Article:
ROGERS PARK — As Nathalie Mogang sat on a bench Monday, waiting to catch the No. 155 bus as rain began to fall, she tried to forget what happened two days ago, just a few steps away.
"I was scared," Mogang said of how she felt after she heard photographer William Lewis, 28, had been gunned down Saturday in the 1300 block of West Devon Avenue. "Especially here — I was thinking, 'I have to take the bus right here, where he was killed.'"
News of the daytime shooting came as a shock to Mogang, fellow residents and Lewis' friends and family.
Ben Woodard discusses the neighborhood's reaction to the shooting:
Lewis had recently moved to Rogers Park and had been on the Devon Avenue sidewalk about 3:20 p.m. Saturday when a gunman opened fire, striking Lewis in the back. A short time later, Eric Vaughn, of Uptown, was arrested and later charged in the murder.
In bond court Monday, Vaughn was held without bail. Prosecutors said Vaughn and an "uncharged co-offender," members of the Conservative Vice Lords, were driving by when they spotted a rival gang member. Vaughn then passed a gun to the other person, telling him, "Wet that T-shirt up" — or make the rival gang member bleed — prosecutors said.
But the other person, who fired the shots, hit Lewis, who was not the intended target, prosecutors said. Vaughn, 31, had also been released from prison in April after serving seven years for a 2004 attempted murder.
Lewis, a commercial photographer who loved to tell stories through the lens of his camera, had moved from Milwaukee to Chicago with his wife in 2012, shortly after the two got married, said Warren Rader, Lewis' close friend from Milwaukee.
"He had a really positive outlook on life, considering all the setbacks he experienced in his life," Rader said in a phone interview. The native Guatemalan was adopted at 7 years old and later attended the Milwaukee Institute of Art and Design, where he met Rader.
They both graduated with a degree in fine arts photography.
Rader said Lewis freelanced with retailers, shooting models and products. In two weeks, he planned to start a fulltime photography gig with an online retailer.
But then, Rader said, "Out of the blue, his life was horrifically ended."
Lewis' online portfolio not only features his commercial work, but also street scenes and portraits, like a man riding a unicycle and a brown-eyed woman, her hand held at her chest, bathed in sunlight.
"I think his heart was in portraiture and meeting new people," Rader said. "He often had a camera with him. It wouldn’t surprise me if he didn’t have a camera with him when he was shot."
Ald. Joe Moore (49th) was a block away knocking on doors and shaking hands with constituents when the shots rang out.
"I heard a series of pops, 'Pop, pop, pop, pop,' " Moore said Monday. "I knew right away that it wasn’t fireworks. It was gunfire."
As he looked north, toward the sounds, he saw what appeared to be a teenager crossing Devon Avenue toward the south, he said.
He was "holding a handgun with a long barrel, firing shots" at a group of people running ahead of him, Moore said.
When the shooter went out of view, Moore said, he saw Lewis lying on the sidewalk.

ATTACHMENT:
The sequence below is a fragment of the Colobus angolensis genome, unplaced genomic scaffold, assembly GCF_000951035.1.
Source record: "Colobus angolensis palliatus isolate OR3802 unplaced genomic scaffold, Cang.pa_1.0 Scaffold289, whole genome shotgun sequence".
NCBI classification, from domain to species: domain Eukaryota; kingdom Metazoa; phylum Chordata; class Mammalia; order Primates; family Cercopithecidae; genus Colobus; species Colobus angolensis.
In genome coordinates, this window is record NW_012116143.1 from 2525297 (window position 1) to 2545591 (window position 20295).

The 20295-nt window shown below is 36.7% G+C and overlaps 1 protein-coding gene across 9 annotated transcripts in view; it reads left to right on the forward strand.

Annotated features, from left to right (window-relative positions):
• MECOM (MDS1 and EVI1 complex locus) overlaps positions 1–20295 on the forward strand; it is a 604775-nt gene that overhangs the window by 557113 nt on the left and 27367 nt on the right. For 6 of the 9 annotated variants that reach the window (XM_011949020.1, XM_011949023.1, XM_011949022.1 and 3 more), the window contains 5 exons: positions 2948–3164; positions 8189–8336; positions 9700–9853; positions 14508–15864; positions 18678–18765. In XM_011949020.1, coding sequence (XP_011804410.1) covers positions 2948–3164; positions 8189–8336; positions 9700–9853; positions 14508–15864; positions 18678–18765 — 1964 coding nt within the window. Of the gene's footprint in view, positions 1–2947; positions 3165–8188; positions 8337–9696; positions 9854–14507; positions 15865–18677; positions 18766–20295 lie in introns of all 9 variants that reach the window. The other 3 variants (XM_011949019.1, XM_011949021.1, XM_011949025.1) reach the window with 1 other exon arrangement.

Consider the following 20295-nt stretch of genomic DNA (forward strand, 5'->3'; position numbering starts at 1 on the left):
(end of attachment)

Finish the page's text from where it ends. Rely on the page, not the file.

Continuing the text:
Moore said he met with detectives Monday and "gave them a full account" of what he saw.
He also praised the actions of residents who immediately came forward and told police what they witnessed, which he said helped lead to the arrest. Prosecutors also said witnesses had managed to photograph the alleged shooter as he fled.
One witness at the scene allegedly saw Vaughn speeding the wrong way down a one-way street after the shooting, according to a police report.
Another witness flagged down police to report he saw a man erratically driving a black Toyota Camry on Devon after the shooting. That witness was able to give police a description of the man's clothing, according to the report.
Vaughn, who prosecutors said had parked his car near the scene while he looked for the alleged shooter, was quickly found by police in the 6300 block of North Wayne Avenue and taken into custody, the report said.
Niki Hammer, a 10-year resident of Devon Avenue, said she had just gotten home Saturday when Lewis was shot.
"It was crazy," she said.
She said that she would often see Lewis coming and going from a next-door building, when he visited a friend who lived there.
"It's just a sad situation. It's hard," she said. " ... Put the guns down."
Stephen Cunneen, owner of Cunneen's Bar, at 1424 W. Devon Ave., said Saturday's shooting was the most violent act he can remember happening on Devon in the 42 years he's owned his tavern.
"I consider it to be safe," he said. "I walk home at 3 a.m. and never feel unsafe."
Chris Zimmerman, owner of Ellipsis Coffeehouse, said he hopes the incident doesn't "change people's perception of the neighborhood."
"I feel absolutely safe here. Something like this is completely out of the box, in terms of normal," he said. "It sucks."
On Monday, people passed by the storefront, a former drug store, where Lewis was killed. An bullet apparently broke one of the windows. Someone had pasted newspaper clippings about Lewis to the storefront's doorway. An unsigned note was also left there, next to two candles and under a small pot with flowers.
It read, "With deepest and heartfelt sympathy to family and friends of Wil Lewis."
Rader, Lewis' friend, said Lewis' wife was with family Monday and planned to identify the body, as "the nightmare continues."
"All of us are trying to help her through this," he said. "She’s absolutely devastated.
"We’re really missing Wil."
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